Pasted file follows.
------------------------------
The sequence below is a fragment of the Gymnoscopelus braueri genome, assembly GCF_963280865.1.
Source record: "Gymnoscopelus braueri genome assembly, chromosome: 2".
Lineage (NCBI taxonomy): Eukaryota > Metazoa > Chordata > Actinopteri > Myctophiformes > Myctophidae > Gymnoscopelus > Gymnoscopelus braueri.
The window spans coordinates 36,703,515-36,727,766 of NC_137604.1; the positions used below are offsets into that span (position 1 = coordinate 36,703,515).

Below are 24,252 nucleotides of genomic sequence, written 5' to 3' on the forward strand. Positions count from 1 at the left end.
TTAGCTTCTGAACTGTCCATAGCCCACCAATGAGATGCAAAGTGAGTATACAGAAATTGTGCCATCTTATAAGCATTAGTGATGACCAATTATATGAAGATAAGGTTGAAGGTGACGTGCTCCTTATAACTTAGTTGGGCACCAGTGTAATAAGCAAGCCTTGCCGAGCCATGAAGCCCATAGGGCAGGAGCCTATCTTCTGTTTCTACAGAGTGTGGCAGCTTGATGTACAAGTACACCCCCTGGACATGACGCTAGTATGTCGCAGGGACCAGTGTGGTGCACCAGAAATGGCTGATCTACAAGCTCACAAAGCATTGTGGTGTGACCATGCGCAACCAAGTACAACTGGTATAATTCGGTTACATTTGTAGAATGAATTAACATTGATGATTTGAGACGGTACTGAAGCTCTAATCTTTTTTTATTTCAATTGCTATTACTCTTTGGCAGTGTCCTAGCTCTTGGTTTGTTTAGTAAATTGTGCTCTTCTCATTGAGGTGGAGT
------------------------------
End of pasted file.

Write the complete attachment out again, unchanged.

The sequence below is a fragment of the Gymnoscopelus braueri genome, assembly GCF_963280865.1.
Source record: "Gymnoscopelus braueri genome assembly, chromosome: 2".
Lineage (NCBI taxonomy): Eukaryota > Metazoa > Chordata > Actinopteri > Myctophiformes > Myctophidae > Gymnoscopelus > Gymnoscopelus braueri.
The window spans coordinates 36,703,515-36,727,766 of NC_137604.1; the positions used below are offsets into that span (position 1 = coordinate 36,703,515).

Below are 24,252 nucleotides of genomic sequence, written 5' to 3' on the forward strand. Positions count from 1 at the left end.
TTAGCTTCTGAACTGTCCATAGCCCACCAATGAGATGCAAAGTGAGTATACAGAAATTGTGCCATCTTATAAGCATTAGTGATGACCAATTATATGAAGATAAGGTTGAAGGTGACGTGCTCCTTATAACTTAGTTGGGCACCAGTGTAATAAGCAAGCCTTGCCGAGCCATGAAGCCCATAGGGCAGGAGCCTATCTTCTGTTTCTACAGAGTGTGGCAGCTTGATGTACAAGTACACCCCCTGGACATGACGCTAGTATGTCGCAGGGACCAGTGTGGTGCACCAGAAATGGCTGATCTACAAGCTCACAAAGCATTGTGGTGTGACCATGCGCAACCAAGTACAACTGGTATAATTCGGTTACATTTGTAGAATGAATTAACATTGATGATTTGAGACGGTACTGAAGCTCTAATCTTTTTTTATTTCAATTGCTATTACTCTTTGGCAGTGTCCTAGCTCTTGGTTTGTTTAGTAAATTGTGCTCTTCTCATTGAGGTGGAGT